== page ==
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Elliptical cross trainers offer effective, low-impact workouts… and if you’re looking for some new home cardio equipment, they’re likely going to be a serious contender.
But when you’re tall, finding one that is comfortable to use isn’t as straight forward as you might hope.
Specifications such as the “stride length” can vary from elliptical to elliptical, which ultimately influences who the machine is best suited to… as well as things like max weight limit, sturdiness and size of foot pedals all needing careful thought. So, that’s why we’ve created this definitive guide to the best long stride ellipticals for tall people, highlighting the machines with the best reviews when it comes to features that are important for anyone over 6’0″.
In a hurry? Check out our top recommendations below on the best ellipticals for tall people.
At a Glance – Best Ellipticals for Tall People
- Best Budget Friendly – Horizon Fitness 7.0 AE Elliptical
- Best for Quick Home Workout – Schwinn Fitness 470 Elliptical
- Best Adjustable – Sole E95S
- Best Recumbent Hybrid – Teeter LT3 Recumbent Cross Trainer
- Best for Beginners – Schwinn 430i Elliptical
- Best Portal – Sunny Stride Magnetic Elliptical Trainer Machine
- Best Foldable – Horizon Fitness Evolve 5
- Best for Super Tall People – NordicTrack FS10i
Horizon Fitness 7.0 AE Elliptical – Best Budget Friendly
With a stride length of 20″, this elliptical is suitable for anyone up to 6’5″. It also has a max weight limit of up to 325 lbs, an increase from 300 lbs on Horizon’s popular EX-59 model.
The stride length, coupled with a low 10″ step on height means this elliptical is great for lower ceilings and those looking for an elliptical for home use.
It’s got a very solid, sturdy frame, which is also ergonomically designed to improve your body position whilst using it. With an impressive 20 levels of resistance and incline, this machines opens up so many ways to enjoy elliptical training during a workout.
We selected the Horizon 7.0 AE Elliptical as the best budget option, as it currently comes in at less than $1,000. Although this may not seem “cheap”, for the quality and functionality, it’s head and shoulders above similarly priced options. We found anything under $400 simply wasn’t going to last the test of time, so when you think of budget ellipticals, the $1,000 mark is a good benchmark.
We would also recommend the 7.0 AE to anyone who wants to do a lot of incline workouts… with the ability to seamlessly switch between 20 levels of incline, this will add a whole new dimension to your workouts.
It feels very similar to what you’d expect from an elliptical in your local gym, so being able to get that in your home for a reasonable price definitely puts the 7.0 AE high on the elliptical wish-list.
If you want to learn more about this machine, check out our recent Horizon Fitness 7.0 AE Elliptical review.
The machine is however, quite large, so if you’re short on space, you may need to opt for a folding one (such as Horizon’s Evolve 5, which also features in this list).
Schwinn Fitness 470 Elliptical – Best for Quick Home Workouts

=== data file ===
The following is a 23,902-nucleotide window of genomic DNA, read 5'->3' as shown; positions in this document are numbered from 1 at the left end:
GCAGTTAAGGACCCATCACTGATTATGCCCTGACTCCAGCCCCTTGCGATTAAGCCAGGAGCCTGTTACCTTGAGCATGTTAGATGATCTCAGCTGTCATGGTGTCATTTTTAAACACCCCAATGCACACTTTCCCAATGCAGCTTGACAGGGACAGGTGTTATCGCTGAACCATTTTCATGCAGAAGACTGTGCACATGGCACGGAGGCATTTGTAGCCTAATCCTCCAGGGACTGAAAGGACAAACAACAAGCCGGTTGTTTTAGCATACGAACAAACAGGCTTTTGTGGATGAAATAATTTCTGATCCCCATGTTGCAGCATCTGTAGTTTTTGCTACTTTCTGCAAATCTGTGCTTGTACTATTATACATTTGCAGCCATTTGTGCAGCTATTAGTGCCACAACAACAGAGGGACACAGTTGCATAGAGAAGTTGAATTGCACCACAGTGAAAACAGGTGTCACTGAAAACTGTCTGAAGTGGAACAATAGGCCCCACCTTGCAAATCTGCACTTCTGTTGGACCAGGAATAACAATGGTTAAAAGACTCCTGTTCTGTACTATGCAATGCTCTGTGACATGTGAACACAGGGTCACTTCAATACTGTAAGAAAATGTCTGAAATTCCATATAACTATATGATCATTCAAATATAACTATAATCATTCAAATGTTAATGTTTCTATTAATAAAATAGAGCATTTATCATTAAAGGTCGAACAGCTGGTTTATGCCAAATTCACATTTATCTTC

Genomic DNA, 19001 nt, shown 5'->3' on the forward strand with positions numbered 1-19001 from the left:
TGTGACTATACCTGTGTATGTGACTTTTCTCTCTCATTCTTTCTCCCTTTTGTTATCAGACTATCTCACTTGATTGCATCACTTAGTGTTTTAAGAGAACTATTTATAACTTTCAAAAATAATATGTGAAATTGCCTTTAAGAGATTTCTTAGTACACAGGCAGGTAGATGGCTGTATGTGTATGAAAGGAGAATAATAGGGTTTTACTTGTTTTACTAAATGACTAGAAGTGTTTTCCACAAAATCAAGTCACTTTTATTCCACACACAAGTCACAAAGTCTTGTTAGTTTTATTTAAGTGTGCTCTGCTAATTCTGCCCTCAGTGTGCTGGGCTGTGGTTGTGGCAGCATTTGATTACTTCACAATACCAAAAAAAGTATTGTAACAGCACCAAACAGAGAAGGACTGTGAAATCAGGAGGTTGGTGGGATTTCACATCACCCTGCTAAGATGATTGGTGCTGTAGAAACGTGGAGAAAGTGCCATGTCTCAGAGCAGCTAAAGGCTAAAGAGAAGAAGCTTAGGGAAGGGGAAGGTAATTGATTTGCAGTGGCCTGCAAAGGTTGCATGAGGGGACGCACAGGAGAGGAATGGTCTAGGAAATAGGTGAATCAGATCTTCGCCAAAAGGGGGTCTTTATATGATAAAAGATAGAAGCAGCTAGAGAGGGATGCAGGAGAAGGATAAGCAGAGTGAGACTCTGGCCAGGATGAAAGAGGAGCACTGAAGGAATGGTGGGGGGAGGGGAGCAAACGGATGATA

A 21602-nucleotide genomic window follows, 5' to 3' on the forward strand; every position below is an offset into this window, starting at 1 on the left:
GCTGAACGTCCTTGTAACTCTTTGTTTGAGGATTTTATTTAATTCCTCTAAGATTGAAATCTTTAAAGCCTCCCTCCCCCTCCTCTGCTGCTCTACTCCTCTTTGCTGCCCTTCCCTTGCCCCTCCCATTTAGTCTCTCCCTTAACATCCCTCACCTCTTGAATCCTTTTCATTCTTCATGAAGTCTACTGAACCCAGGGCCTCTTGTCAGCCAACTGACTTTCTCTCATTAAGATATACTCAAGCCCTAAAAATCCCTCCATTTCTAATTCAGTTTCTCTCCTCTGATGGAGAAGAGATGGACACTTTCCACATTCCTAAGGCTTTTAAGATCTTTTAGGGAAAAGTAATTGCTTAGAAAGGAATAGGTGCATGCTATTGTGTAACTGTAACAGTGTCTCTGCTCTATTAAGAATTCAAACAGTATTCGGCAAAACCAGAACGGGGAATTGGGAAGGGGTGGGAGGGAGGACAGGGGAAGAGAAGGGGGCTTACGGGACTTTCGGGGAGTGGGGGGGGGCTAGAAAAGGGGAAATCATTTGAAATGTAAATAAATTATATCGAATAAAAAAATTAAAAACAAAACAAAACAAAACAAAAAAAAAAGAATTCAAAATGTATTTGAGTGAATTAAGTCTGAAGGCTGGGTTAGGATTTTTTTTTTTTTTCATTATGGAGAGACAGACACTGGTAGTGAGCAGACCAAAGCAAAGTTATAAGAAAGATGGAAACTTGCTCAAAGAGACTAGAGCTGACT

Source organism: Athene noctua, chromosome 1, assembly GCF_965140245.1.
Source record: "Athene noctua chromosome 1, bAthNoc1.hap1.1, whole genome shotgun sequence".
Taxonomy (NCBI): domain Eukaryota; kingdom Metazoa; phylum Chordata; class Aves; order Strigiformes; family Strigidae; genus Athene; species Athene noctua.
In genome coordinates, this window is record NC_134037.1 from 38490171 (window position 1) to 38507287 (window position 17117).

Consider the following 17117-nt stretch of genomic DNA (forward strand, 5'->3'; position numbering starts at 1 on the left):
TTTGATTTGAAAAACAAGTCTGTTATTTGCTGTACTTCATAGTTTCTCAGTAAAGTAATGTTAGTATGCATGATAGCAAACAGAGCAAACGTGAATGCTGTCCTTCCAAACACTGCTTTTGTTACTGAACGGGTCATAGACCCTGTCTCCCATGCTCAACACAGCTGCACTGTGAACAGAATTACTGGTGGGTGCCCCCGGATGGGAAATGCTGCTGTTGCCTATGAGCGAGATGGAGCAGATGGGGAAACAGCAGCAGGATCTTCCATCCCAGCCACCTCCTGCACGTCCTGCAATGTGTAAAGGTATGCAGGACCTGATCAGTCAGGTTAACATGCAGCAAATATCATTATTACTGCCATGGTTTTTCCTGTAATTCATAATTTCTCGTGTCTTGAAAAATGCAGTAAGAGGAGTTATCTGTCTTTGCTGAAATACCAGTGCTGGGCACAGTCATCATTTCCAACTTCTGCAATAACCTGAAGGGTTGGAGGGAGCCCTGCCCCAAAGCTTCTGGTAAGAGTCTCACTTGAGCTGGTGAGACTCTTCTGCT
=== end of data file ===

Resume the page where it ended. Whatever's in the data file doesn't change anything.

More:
Schwinn is another big name in the home elliptical space, and their 470 model delivers a lot of value for the price tag.
The stride length is 20″, so it should be suitable for users up to around 6’5″ and it comes with a max weight limit of 300 lbs.
The Schwinn 470 is great for anyone who just wants to jump on an elliptical for a quick home workout. It doesn’t boast quite so many features as some of the machines over $1,000, but it has the core features to make it easy to enjoy quality elliptical training at home. The frame is sturdy, the handles and pedals are smooth, which together create the base for a great elliptical workout.
With 25 levels of resistance and 29 exercise programs, you can create very dynamic workouts at home, which vary from cardio focus to lower body strength training… which is also a fantastic feature that definitely shouldn’t be ignored.
The frame is surprisingly heavy, which isn’t ideal of moving or assembling… but it does mean that it feels sturdier than you might expect, especially when comparing ellipticals with a similar footprint, so that’s a bonus.
You can also sync the machine to plenty of fitness apps via Bluetooth as well, so you can collect your workout data in these other apps if you wish.
Sole E95S – Best Adjustable
The Sole E95S has been a popular choice for many home workout enthusiasts since its launch.
With an adjustable stride length between 18-24″, it is perfect for home use, where you might have different people sharing the elliptical cross trainer.
One of the first things you’ll notice with the Sole E95S is the durability and sturdiness… and it comes as no surprise the max weight limit is 400 lbs (which we think blows almost every other elliptical out of the water).
So if you’re tall and heavy, the Sole E95S is certainly worth looking at.
The machine uses a 30 lbs fly wheel, which helps contribute to the sturdiness and the very smooth overall feeling when using the elliptical.
Overall, it’s a very impressive piece of cardio equipment.
The catch? It does come at a higher price tag than other models, so it’s probably recommended for those who are serious about elliptical home workouts. Sole do offer cheaper ellipticals, but you may need to make compromises in some areas, such as the sturdiness, weight limit or stride length.
Teeter LT3 Recumbent Cross Trainer – Best Recumbent Hybrid
Suitable for anyone up to 6’6″ and 300 lbs, the Teeter LT3 is a great machine for low impact workouts. It operates like an elliptical cross trainer, but offers a recumbent position, which allows for a lower impact workout, as well as being better suited for low ceiling homes.